Keschel Collins Sherman wanted her kids to grow up in better circumstances than she did.
So the childcare worker and mother of six moved to Bakersfield and sent her son Jerry Reagor to the city’s Foothill High School.
But on his way to school, Jerry, then 17, was threatened and injured by gang members. When she tried to get help from the police and the school’s dean, she said they blamed the violence on Jerry — and said he was in a gang.
The targeting, she said, grew from there. The dean told her son that she hoped she wouldn’t see his body, dead in an alley, on the evening news. Instead of sending him to the school counselor, she told him to go to a basketball coach for guidance.
One day, the dean confiscated Jerry’s hat. After school, when he went to get it back, staff called the police. Jerry was suspended for five days and then transferred to an alternative school. A restraining order banned him from Foothill’s campus.
“It was an embarrassment,” Collins Sherman said. “My son was hurt, and that hurt me. He’s one of my best kids.”
She called a legal aid group and ultimately became part of a 2014 suit that accused Kern High School District of disproportionately disciplining students of color. The district settled the suit in Kern County Superior Court this week, promising to create new discipline policies with help from experts on unconscious racial bias and to schedule continued training for teachers on less punitive techniques to minimize disruptions. Most of the 19 petitioners will get $5,000 each to further their or their children’s education.
The agreement also mandates that the district hold two community forums a year to report on school discipline data and student surveys. It outlines strict procedures for informing parents of disciplinary actions and police referrals, and requires that students who are suspended for an extended period pending a hearing get full access to schoolwork. The court has jurisdiction over the agreement, but it only lasts for three years.
The district did not admit to any wrongdoing, and said it agreed to the settlement in order to stop spending money on legal fees.
Desegregation of public schools didn’t happen in three years.
The district posted an extensive online statement stressing that the settlement simply lays out the work that it already is doing. “Settlement or no settlement, lawsuit or no lawsuit, Kern High School District was started down this path before this lawsuit was ever filed,” said assistant superintendent for instruction Brenda Lewis. She said the district started training teachers in positive behavior interventions and support in 2013, and that it can take up to 10 years for school districts to implement new strategies fully.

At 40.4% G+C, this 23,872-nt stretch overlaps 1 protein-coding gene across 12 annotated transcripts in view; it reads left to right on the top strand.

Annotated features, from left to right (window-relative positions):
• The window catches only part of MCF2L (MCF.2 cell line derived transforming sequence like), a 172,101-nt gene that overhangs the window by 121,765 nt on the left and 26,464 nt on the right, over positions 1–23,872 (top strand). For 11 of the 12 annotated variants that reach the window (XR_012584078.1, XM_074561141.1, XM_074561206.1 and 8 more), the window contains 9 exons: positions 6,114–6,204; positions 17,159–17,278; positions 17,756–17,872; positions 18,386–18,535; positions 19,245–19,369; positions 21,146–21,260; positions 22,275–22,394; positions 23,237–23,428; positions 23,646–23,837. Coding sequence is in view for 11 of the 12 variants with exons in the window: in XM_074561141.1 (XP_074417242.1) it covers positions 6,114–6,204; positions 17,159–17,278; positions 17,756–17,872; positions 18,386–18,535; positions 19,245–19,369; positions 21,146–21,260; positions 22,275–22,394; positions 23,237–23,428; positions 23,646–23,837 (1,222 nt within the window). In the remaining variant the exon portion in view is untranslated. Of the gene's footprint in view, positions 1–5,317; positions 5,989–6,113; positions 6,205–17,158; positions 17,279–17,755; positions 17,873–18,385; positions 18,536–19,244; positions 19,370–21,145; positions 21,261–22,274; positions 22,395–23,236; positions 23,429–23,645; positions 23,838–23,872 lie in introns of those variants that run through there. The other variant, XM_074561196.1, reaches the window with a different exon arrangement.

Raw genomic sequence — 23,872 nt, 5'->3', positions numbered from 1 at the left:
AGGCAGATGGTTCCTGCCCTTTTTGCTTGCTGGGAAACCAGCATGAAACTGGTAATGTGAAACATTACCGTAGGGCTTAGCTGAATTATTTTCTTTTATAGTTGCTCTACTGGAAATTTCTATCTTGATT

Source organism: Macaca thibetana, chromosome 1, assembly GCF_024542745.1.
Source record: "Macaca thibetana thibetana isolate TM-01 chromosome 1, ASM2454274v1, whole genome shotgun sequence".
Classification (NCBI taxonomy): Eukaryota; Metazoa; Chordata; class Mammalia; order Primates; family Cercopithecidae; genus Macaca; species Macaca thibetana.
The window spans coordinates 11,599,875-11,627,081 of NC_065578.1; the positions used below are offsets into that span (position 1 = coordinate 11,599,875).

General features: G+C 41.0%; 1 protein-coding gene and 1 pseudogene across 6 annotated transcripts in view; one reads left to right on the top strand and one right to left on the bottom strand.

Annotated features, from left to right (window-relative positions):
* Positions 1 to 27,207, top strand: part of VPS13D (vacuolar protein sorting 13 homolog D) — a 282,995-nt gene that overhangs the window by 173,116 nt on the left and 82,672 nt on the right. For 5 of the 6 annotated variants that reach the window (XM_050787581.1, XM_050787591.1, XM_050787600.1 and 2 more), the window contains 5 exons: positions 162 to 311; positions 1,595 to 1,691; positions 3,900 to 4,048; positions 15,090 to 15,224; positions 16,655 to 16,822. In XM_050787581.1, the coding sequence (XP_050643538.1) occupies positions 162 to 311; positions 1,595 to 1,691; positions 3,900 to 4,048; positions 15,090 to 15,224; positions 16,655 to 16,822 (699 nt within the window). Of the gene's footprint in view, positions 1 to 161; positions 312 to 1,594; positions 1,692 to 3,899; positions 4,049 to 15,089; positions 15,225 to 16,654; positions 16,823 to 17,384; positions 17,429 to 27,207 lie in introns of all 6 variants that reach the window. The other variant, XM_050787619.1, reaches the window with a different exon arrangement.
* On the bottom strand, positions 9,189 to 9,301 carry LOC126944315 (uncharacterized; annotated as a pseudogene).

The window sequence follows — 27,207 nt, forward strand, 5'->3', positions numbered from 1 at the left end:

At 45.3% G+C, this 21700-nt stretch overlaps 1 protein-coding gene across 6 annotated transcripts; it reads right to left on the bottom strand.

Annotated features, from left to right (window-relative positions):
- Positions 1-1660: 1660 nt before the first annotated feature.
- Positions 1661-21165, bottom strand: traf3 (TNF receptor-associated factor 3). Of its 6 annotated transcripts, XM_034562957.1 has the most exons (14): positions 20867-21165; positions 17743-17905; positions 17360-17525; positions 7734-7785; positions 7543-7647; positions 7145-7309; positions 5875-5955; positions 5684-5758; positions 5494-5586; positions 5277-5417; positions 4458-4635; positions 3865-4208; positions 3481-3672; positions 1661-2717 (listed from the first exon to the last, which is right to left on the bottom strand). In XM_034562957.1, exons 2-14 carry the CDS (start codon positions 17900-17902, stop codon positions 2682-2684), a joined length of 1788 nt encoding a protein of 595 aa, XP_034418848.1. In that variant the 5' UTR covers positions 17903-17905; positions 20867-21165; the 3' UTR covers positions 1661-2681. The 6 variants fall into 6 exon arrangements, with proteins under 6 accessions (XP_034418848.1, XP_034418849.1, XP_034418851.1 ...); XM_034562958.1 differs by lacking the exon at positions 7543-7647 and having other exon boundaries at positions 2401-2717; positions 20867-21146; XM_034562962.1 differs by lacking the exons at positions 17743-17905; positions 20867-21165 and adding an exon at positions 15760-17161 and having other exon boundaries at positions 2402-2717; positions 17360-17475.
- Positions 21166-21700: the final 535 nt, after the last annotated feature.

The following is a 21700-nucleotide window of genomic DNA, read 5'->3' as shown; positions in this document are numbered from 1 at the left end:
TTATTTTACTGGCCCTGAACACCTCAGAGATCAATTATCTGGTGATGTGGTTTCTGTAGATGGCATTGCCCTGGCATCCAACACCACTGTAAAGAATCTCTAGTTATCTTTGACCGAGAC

But some teachers told attorneys that the training has been scattershot, according to Cynthia Rice, the director of litigation, advocacy and training for California Rural Legal Assistance, one of the groups behind the suit.
California Rural Legal Assistance and other community groups, including the Dolores Huerta Foundation and Faith in Action Kern County, filed the complaint, citing federal data showing that in the 2009-2010 school year, the district reported 2,205 expulsions — more than any other California school district.
According to the suit, 4% of Latino students and 4% of black students were assigned to alternative or continuation schools, twice the percentage of white students. The district reported a steep decline in expulsions in the 2013-2014 school year, but they still disproportionately applied to minority students.
School districts nationwide are tackling school discipline reform, an issue that the Obama administration spotlighted by releasing annual reports on how many students — and which students — schools suspended or expelled. L.A. Unified banned suspensions for “willful defiance,” but district teachers have complained of not being adequately trained in alternative methods of discipline — and thus being ill-equipped to handle classroom disruptions.
While the nearly 50-page Kern County settlement details steps that the school district should take, it does not include specific goals for closing the school discipline gap. “We’re looking at this strategically and then the numbers will take care of themselves,” Lewis said.
Dianne Piché, a former federal education official tasked with civil rights enforcement, said the settlement doesn’t go as far as other past agreements reached between school districts and the U.S. Education Department’s Office for Civil Rights. “There are usually more extensive requirements for staff training,” Piché said. “It’s really important that every single teacher have proper training on classroom management.”
Rice, of California Rural Legal Assistance, said the settlement marked a step in the right direction. “Like any kind of civil rights movement, this takes time,” she said.